Adventure Drama

Review: ‘The Green Knight’ is a Mesmerizing Arthurian Quest that’s Destined to Become a Classic

July 30, 2021Ben MK

From The Sword in the Stone to Excalibur, the legend of King Arthur has inspired many a filmmaker, with such directors as Guy Ritchie, Anton Fuqua and Terry Gilliam each bringing their own take on Britain's most enduring and far-reaching myth. With The Green Knight, however, writer-director David Lowery is challenging audiences to accompany him on what may very well be the most mesmerizing and unique Arthurian quest yet — and you can be sure that heads are (literally) going to roll.

An adaptation of the classic 14th century poem "Sir Gawain and the Green Knight," the story follows Gawain (Dev Patel), future Knight of the Round Table and nephew to King Arthur (Sean Harris) and Queen Guinevere (Kate Dickie). When we first meet him, however, Gawain is anything but noble, awakening in a house of ill repute after spending the night lying with a prostitute named Essel (Alicia Vikander). In fact, it's not until later on that day, during the King's annual Christmas feast, that we start to get a sense of Gawain's true character. For when a mysterious knight (Ralph Ineson) makes an impromptu appearance, challenging anyone brave enough to land a blow against him, it's Gawain who steps up to the task — wielding Excalibur itself to lop the head off the baritone-voiced stranger, who could easily be mistaken for Groot's bearded and much more intimidating cousin.

Unfortunately for Gawain, losing his head barely phases this tree-like inquisitor. For no sooner does this Green Knight's body hit the ground does it begin to rise again. And as he holds his head up high in one hand, he issues Gawain one final ultimatum — commanding him to travel to a faraway place known as the Green Chapel in exactly one year's time, in order to see the blow returned in kind. It's a haunting death sentence that dogs Gawain for the next 12 months, and when he embarks on his fateful journey in December of the following year, only Gawain's mother (Sarita Choudhury) seems confident that he will return. Nonetheless, despite his own doubts, Gawain sets forth from Camelot's gates, taking his first steps to becoming the legend future generations will know him as.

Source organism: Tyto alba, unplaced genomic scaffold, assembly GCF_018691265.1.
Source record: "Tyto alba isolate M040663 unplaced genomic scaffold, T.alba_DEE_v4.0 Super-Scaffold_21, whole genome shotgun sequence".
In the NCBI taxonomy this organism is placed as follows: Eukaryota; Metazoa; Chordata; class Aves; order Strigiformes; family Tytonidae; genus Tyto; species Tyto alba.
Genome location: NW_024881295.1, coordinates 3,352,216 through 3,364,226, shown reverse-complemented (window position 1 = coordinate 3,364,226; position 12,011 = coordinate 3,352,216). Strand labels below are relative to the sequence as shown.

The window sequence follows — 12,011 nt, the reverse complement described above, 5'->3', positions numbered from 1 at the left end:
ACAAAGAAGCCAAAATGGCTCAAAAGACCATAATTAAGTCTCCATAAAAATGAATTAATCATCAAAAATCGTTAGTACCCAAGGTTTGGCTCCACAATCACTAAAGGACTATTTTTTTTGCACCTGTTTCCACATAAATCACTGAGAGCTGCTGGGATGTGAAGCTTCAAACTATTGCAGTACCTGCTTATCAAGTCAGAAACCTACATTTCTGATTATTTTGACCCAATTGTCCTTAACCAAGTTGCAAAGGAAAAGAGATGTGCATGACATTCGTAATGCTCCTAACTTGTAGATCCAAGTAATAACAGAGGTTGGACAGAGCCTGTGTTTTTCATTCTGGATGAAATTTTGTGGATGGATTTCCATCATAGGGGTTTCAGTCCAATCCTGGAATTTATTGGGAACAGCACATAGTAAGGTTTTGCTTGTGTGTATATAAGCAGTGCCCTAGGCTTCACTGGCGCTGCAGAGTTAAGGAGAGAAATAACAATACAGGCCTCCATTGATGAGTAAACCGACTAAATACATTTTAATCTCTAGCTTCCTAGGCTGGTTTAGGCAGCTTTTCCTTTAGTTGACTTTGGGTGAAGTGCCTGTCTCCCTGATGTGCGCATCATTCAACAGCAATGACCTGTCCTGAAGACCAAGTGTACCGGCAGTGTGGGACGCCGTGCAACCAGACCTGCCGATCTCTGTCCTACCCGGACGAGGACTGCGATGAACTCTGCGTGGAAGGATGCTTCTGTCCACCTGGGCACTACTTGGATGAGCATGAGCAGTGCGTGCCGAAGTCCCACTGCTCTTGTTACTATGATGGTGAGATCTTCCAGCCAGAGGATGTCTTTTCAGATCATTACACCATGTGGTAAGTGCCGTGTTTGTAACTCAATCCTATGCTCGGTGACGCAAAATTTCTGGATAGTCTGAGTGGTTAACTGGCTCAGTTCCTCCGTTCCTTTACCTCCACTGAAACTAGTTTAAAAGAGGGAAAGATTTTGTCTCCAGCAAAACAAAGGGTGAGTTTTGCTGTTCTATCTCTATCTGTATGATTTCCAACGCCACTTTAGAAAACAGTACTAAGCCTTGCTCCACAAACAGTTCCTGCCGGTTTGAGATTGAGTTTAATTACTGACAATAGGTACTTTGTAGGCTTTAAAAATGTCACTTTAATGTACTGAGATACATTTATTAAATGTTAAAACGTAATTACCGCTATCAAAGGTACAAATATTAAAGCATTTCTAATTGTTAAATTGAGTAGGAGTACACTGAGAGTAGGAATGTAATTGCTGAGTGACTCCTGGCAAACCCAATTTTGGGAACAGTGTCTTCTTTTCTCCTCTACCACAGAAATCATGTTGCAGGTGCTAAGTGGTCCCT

What follows will see Gawain contending with all sorts of strange creatures — some friendly, some hostile, some human, and some not. But whether it's a deranged highwayman (Barry Keoghan) who tricks Gawain with false directions or the spirit of a young woman named Winifred (Erin Kellyman) who needs his help to retrieve her severed head, Gawain knows that he must press on. And so he does, charging evermore forward into the unknown and encountering even more and more incomprehensible sights, from dopplegangers to a talking fox, and even hundred-foot-tall giants who appear to be marching on some unknowable quest of their own.

The resulting hero's journey makes abundantly clear why J.R.R. Tolkien himself called the original poem "a window of many colored glass looking back into the middle ages." Unlike Tolkien's own Lord of the Rings trilogy and Peter Jackson's beloved film adaptations, however, The Green Knight is more riddle than narrative, yet moviegoers courageous enough to join Gawain on this journey will be richly rewarded — not with answers, per se, but with an evocative medieval fable that will surely become a classic in its own right.

The Green Knight releases July 30th, 2021 from Elevation Pictures. The film has an MPAA rating of R for violence, some sexuality and graphic nudity. Its runtime is 2 hrs. 10 min.

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